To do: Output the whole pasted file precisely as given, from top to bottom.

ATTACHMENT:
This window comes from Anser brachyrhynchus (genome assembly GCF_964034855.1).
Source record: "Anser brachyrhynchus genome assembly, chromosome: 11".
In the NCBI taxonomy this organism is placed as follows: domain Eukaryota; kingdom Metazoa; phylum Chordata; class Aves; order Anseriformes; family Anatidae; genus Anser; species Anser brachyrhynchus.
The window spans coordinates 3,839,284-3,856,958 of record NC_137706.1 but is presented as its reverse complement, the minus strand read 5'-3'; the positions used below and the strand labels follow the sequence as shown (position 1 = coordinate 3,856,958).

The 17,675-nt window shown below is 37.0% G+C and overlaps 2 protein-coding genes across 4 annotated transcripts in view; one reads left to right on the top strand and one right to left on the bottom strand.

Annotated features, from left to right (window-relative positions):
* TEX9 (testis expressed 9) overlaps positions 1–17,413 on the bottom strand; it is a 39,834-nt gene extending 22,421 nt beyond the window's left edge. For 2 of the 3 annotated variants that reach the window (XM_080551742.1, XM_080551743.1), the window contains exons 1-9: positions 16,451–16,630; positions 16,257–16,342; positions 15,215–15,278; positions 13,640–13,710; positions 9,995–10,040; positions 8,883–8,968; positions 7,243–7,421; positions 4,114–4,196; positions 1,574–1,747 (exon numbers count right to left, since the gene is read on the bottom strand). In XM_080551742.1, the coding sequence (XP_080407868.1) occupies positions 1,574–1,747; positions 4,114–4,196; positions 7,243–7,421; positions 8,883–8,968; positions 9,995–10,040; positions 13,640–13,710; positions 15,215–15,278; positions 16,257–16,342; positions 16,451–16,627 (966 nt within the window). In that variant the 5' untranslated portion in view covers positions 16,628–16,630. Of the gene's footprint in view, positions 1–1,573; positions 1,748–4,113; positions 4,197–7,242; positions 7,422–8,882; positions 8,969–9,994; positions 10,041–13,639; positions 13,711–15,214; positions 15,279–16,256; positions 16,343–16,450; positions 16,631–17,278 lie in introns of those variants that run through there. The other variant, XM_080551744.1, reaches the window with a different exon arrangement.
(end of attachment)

This window comes from Anser brachyrhynchus (genome assembly GCF_964034855.1).
Source record: "Anser brachyrhynchus genome assembly, chromosome: 11".
In the NCBI taxonomy this organism is placed as follows: domain Eukaryota; kingdom Metazoa; phylum Chordata; class Aves; order Anseriformes; family Anatidae; genus Anser; species Anser brachyrhynchus.
The window spans coordinates 3,839,284-3,856,958 of record NC_137706.1 but is presented as its reverse complement, the minus strand read 5'-3'; the positions used below and the strand labels follow the sequence as shown (position 1 = coordinate 3,856,958).

The 17,675-nt window shown below is 37.0% G+C and overlaps 2 protein-coding genes across 4 annotated transcripts in view; one reads left to right on the top strand and one right to left on the bottom strand.

Annotated features, from left to right (window-relative positions):
* TEX9 (testis expressed 9) overlaps positions 1–17,413 on the bottom strand; it is a 39,834-nt gene extending 22,421 nt beyond the window's left edge. For 2 of the 3 annotated variants that reach the window (XM_080551742.1, XM_080551743.1), the window contains exons 1-9: positions 16,451–16,630; positions 16,257–16,342; positions 15,215–15,278; positions 13,640–13,710; positions 9,995–10,040; positions 8,883–8,968; positions 7,243–7,421; positions 4,114–4,196; positions 1,574–1,747 (exon numbers count right to left, since the gene is read on the bottom strand). In XM_080551742.1, the coding sequence (XP_080407868.1) occupies positions 1,574–1,747; positions 4,114–4,196; positions 7,243–7,421; positions 8,883–8,968; positions 9,995–10,040; positions 13,640–13,710; positions 15,215–15,278; positions 16,257–16,342; positions 16,451–16,627 (966 nt within the window). In that variant the 5' untranslated portion in view covers positions 16,628–16,630. Of the gene's footprint in view, positions 1–1,573; positions 1,748–4,113; positions 4,197–7,242; positions 7,422–8,882; positions 8,969–9,994; positions 10,041–13,639; positions 13,711–15,214; positions 15,279–16,256; positions 16,343–16,450; positions 16,631–17,278 lie in introns of those variants that run through there. The other variant, XM_080551744.1, reaches the window with a different exon arrangement.